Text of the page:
The first and most likely culprit for bad image quality, and not just for your Night Vision mode, is your internet connection. If at all possible, you should try to install your cameras within 20-feet of the router. Especially since the cameras might be installed outside of your home while your router is not. Meaning that it needs to go through walls.

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If your image quality is dropping, you should first check your internet speed by navigating to Google.com and searching for “Speed Test.” Google will provide a test right at the top of the page under a blue-colored button. If your speed looks good, you should — if possible — move either your router or your cameras to an optimal point of distance for the connected devices. Which is to say, closer together where possible.

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Cleaning your camera lens every once in a while with a designated lens cleaning cloth can help bolster quality.

The next step to try, if the previous one doesn’t fix anything, is simply to clean your Nest cameras. Specifically, the lenses. It might be tempting to use glass cleaner and a cloth or paper towel. However, you really should invest in and use lens cleaning cloths. Such as those made by Nikon, Zeiss, or Canon. They’re inexpensive and designed to clean lenses. Clearing away dust, thumbprints, dirt, and any other build-up can dramatically improve image quality.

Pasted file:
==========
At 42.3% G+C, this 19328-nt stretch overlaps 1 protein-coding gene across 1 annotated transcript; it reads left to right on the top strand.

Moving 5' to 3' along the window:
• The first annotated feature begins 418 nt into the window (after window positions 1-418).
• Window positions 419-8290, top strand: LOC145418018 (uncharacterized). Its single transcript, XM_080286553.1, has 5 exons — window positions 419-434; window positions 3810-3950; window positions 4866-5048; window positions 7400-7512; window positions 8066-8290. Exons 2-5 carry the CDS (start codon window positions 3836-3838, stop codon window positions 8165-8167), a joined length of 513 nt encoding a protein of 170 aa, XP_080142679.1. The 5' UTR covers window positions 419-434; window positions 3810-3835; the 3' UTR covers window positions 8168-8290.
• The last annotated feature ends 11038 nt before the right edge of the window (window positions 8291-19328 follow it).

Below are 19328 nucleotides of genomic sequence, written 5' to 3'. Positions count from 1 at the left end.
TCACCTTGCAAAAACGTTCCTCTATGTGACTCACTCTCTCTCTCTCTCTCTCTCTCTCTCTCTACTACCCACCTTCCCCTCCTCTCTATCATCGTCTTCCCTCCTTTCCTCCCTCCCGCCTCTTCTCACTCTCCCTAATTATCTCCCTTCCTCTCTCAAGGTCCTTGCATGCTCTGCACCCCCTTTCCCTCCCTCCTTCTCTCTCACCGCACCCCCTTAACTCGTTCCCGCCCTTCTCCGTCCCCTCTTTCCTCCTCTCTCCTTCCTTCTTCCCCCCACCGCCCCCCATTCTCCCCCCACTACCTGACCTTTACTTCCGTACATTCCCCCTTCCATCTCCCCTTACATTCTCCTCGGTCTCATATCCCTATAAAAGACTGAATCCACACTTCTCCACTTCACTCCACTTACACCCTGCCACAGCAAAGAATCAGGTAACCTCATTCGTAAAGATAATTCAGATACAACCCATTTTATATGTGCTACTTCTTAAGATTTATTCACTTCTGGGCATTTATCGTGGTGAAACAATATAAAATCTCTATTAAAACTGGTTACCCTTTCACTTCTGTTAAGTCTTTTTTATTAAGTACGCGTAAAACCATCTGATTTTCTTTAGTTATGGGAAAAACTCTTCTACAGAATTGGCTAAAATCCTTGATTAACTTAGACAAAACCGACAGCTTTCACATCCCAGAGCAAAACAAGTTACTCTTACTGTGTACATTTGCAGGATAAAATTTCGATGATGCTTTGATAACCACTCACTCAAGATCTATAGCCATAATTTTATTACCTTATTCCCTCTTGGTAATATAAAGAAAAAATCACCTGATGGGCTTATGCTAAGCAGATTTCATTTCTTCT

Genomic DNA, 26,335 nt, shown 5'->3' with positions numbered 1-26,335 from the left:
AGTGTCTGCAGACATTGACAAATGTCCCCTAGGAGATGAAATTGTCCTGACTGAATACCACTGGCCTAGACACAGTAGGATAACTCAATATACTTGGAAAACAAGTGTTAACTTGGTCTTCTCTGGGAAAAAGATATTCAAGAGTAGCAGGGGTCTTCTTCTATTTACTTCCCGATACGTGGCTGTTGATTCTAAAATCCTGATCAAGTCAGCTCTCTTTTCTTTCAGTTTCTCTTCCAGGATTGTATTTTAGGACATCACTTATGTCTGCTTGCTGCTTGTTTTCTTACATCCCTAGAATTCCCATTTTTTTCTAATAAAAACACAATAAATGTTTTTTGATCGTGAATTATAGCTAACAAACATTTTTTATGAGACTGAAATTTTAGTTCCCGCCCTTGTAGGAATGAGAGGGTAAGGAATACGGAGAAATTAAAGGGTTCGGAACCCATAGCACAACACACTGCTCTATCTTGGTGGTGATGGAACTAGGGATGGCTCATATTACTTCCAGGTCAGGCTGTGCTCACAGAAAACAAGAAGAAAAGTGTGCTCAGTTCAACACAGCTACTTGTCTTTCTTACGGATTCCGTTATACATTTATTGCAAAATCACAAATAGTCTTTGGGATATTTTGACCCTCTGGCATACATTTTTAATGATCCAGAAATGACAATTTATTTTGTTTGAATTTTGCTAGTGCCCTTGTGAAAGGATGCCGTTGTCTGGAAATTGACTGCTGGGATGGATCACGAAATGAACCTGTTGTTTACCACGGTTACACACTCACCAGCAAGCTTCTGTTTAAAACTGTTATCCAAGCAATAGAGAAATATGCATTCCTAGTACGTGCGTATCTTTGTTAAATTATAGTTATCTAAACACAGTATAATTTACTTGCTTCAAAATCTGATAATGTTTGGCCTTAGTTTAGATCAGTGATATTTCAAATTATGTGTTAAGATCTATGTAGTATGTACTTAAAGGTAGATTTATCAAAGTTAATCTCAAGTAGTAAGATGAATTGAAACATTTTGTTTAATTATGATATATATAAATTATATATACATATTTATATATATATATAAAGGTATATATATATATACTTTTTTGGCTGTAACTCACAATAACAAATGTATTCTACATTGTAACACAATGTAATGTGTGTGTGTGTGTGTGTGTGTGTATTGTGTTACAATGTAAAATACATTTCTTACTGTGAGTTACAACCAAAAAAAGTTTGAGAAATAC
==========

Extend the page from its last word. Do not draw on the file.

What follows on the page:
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Using included or first party accessories — or just moving the camera physically — can remove obstructions causing issues for your feed.

If that step doesn’t improve matters, you may need to adjust the angle of your Google Nest-made cameras or doorbells to fix bad image quality in Night Vision. Reflective objects and nearby surfaces — such as a wall or window — in the camera’s field of view can interrupt the infrared light used for Night Vision.